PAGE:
Watching traditions go away

Tradition.

That is the biggest thing that is going to be lost this fall as construction continues into football season at Stadium Field.

As one who has watched high school football games from Parkersburg to Martinsburg and Bluefield to New Manchester, I’ve yet to find another high school football stadium in the Mountain State that can match the atmosphere that takes place at Stadium Field on fall Friday nights.

Wherever else PHS ends up playing its games -and let’s hope at some point in the season, hopefully sooner rather than later, it gets back to Stadium Field -it isn’t going to be the same. Can you imagine one of the persons being inducted into the school’s Football Hall of Fame but having your ceremony take place in Marietta?

In addition to losing the advantage of playing at home, Parkersburg also will suffer financially. Crowds likely will be down, thus hurting the gate. Rent will have to be paid to use another facility. And groups that depend on concession money from football -like the PHS wrestling team -also will be hurt.

Parkersburg Catholic, whose football team also calls the stadium home, has been forced to move its home games to Jackson Middle School.

The News and Sentinel Tiny Tot Trot and Junior Races, which take place on Sunday of half marathon week, had made Stadium Field its home. Now, that big event also will take place at Jackson. It still will be a quality event, but one of the special features was that the children participating got to run at Stadium Field.

The ramifications of the bleachers being deemed unsafe run deep. Yet, once that report was released, there was no choice but to close the bleachers and begin the long and expensive project to make them safe again.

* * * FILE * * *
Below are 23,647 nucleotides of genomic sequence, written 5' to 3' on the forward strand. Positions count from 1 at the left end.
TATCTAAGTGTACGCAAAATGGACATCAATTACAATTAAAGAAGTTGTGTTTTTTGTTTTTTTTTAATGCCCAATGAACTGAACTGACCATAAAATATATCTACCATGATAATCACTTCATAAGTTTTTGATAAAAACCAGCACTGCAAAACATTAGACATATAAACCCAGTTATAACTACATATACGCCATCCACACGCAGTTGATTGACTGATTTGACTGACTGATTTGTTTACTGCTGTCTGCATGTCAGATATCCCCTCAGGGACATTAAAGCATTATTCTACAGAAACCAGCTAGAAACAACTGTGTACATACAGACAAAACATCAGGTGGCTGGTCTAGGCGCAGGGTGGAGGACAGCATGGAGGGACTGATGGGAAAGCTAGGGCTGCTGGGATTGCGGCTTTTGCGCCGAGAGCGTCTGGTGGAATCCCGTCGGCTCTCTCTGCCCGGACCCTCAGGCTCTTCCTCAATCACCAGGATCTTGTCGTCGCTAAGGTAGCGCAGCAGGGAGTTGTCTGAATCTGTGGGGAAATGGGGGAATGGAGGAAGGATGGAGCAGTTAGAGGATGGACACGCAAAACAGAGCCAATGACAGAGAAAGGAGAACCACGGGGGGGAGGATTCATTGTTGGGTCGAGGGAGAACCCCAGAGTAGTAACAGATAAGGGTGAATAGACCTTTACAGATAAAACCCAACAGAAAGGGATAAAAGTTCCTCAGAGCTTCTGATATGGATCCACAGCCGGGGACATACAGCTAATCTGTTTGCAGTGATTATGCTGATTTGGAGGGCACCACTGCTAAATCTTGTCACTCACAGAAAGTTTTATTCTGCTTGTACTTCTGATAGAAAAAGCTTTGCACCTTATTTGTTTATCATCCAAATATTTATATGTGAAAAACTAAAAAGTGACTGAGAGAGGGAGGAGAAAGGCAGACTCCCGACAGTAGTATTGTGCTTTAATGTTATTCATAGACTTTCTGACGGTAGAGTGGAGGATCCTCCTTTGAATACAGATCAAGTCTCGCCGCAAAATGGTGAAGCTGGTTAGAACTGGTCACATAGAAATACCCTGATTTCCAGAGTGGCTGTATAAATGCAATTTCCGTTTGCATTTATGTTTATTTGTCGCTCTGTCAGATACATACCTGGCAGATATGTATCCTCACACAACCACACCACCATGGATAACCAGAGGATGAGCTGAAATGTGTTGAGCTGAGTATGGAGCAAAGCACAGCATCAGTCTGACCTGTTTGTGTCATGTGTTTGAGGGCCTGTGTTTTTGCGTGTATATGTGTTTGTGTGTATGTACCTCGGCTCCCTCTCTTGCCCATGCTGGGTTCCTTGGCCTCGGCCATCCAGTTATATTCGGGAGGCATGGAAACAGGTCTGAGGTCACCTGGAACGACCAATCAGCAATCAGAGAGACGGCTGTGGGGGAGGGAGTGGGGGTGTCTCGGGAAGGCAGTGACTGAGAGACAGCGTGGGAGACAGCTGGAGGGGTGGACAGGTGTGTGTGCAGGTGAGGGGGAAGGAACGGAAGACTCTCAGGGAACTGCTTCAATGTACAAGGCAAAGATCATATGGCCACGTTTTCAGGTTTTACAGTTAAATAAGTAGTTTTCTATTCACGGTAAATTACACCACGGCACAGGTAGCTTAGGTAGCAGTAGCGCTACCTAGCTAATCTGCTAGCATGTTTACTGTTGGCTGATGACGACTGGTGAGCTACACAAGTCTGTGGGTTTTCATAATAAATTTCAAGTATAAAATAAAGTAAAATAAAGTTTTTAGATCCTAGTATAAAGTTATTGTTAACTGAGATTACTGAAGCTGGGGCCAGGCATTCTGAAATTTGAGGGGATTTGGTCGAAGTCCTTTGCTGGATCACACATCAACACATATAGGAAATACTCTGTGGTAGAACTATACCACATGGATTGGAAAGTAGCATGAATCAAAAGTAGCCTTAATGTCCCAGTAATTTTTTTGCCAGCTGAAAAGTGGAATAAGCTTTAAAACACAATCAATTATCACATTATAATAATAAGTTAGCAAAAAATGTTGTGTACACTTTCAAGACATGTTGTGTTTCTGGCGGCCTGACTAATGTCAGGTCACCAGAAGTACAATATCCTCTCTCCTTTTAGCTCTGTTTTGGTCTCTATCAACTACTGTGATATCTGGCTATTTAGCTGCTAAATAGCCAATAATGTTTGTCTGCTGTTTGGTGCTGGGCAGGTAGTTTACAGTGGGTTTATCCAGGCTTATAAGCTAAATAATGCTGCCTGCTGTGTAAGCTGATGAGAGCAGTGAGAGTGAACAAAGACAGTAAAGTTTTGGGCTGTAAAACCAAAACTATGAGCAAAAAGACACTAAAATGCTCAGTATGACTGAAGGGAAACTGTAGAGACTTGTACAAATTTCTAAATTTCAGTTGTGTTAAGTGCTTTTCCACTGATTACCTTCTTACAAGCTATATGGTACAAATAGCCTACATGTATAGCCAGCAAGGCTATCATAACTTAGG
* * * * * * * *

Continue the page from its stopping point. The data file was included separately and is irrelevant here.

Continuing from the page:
The other thing we must do is to make sure something like this never happens again.

Wood County prides itself on having highly-successful athletic teams that win more than their share of state championships, but our facilities fall far short of those found in other West Virginia communities of similar size.

Just imagine how bad things would be if we didn’t have groups like the Parkersburg High Stadium Committee, the Erickson All-Sports Facility board of directors and the Williamstown Improvement Network, who help form private-public bonds with the school system.

Obviously, we need to take a look at how we fund and maintain our athletic facilities. Otherwise, we’ll just be waiting for the next crisis to arise. To keep performing crisis management rather than preventive maintenance makes little sense.

Although many are doing their best to make this a North-South issue, it isn’t.

Rather, this is a quality of life situation. If we don’t do everything we can to make our young people feel welcome here, we will continue to lose them to places who do.

Contact Dave Poe at dpoe@newsandsentinel.com